Like most startups, we built a lot of prototypes and wrote and threw out a lot of code as we tried out different ideas. Because we were throwing out the code anyways, we didn’t bother writing tests – why write tests that you’ll just throw away too?
But as we ramped the team up to build the prototype out into a working system, we got into trouble early. We were pushing our small test team too hard trying to keep up with changes and new features, while still trying to make sure that the core system was working properly. We needed to get a good automated test capability in place fast.
The quickest way to do this was by writing what Michael Feathers calls “Characterization Tests”: automated tests – written at inflection points in an existing code base – that capture the behavior of parts of a system, so that you know if you’ve affected existing behavior when you change or fix something. Once you’ve reviewed these tests to make sure that what the system is doing is actually what it is supposed to be doing, the tests become an effective regression tool.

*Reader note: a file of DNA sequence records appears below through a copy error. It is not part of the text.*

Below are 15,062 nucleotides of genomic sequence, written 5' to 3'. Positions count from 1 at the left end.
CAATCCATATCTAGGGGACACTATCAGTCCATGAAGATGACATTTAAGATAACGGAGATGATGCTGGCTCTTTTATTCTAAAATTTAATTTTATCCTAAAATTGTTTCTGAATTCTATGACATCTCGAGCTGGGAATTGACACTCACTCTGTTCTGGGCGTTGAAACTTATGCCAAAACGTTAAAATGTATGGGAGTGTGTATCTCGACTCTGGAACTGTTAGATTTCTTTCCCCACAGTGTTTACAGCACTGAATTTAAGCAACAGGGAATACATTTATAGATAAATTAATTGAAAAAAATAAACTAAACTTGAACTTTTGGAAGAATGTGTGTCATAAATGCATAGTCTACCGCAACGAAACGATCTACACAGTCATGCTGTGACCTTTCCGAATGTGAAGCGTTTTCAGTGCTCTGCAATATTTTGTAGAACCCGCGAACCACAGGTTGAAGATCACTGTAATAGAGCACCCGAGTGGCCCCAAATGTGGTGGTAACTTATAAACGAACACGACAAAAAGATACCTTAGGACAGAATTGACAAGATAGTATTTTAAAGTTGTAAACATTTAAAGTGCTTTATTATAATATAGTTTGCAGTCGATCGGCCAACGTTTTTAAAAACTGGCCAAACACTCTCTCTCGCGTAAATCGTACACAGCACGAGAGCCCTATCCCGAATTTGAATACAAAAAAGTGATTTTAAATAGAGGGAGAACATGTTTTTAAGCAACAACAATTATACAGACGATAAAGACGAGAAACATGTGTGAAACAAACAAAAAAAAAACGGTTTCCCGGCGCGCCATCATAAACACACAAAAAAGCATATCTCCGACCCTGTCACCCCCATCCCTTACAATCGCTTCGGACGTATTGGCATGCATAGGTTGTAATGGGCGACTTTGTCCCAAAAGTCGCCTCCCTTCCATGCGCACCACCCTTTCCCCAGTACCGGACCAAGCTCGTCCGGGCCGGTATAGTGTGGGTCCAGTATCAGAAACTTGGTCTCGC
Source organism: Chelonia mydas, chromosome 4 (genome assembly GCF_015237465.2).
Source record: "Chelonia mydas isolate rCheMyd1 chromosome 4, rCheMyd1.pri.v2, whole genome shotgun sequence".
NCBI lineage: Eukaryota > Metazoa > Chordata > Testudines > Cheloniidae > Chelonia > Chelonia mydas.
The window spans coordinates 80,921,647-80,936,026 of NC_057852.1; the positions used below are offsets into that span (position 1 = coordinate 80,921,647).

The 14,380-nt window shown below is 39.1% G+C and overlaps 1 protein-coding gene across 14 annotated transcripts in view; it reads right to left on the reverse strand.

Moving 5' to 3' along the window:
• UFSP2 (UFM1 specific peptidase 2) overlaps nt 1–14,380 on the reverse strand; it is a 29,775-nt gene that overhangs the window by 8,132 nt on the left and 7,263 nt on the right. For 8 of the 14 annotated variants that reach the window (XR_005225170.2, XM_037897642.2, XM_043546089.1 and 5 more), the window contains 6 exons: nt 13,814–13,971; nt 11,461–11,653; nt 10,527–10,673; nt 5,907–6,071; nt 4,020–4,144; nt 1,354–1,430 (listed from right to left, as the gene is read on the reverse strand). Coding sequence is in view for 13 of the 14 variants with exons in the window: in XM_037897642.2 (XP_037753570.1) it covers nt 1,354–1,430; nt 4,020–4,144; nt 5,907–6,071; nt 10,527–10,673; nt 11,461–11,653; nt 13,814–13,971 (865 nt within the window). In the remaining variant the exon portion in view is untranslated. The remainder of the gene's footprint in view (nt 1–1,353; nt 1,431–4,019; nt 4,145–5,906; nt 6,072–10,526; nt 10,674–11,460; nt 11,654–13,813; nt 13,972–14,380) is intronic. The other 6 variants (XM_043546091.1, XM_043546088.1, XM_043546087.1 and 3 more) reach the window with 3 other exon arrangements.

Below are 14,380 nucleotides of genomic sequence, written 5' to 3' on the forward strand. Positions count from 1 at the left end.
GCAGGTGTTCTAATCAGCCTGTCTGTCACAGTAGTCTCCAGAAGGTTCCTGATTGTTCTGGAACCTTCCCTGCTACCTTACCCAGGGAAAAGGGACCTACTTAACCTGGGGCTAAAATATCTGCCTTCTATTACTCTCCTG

The tests that we wrote to do this are bigger and broader than unit tests – they’re fat developer-facing tests that run beneath the UI and validate a business function or a business rule involving one or more system components or subsystems. Unlike customer-facing functional tests, they don’t require manual setup or verification. Most of these tests are positive, happy path tests that make sure that important functions in the system are working properly, and that test validation functions.
Using fat and happy tests as a starting point for test automation is described in the Continuous Delivery book. The idea is to automate high-value high-risk test scenarios that cover as much of the important parts of the system as you can with a small number of tests. This gives you a “smoke test” to start, and the core of a test suite.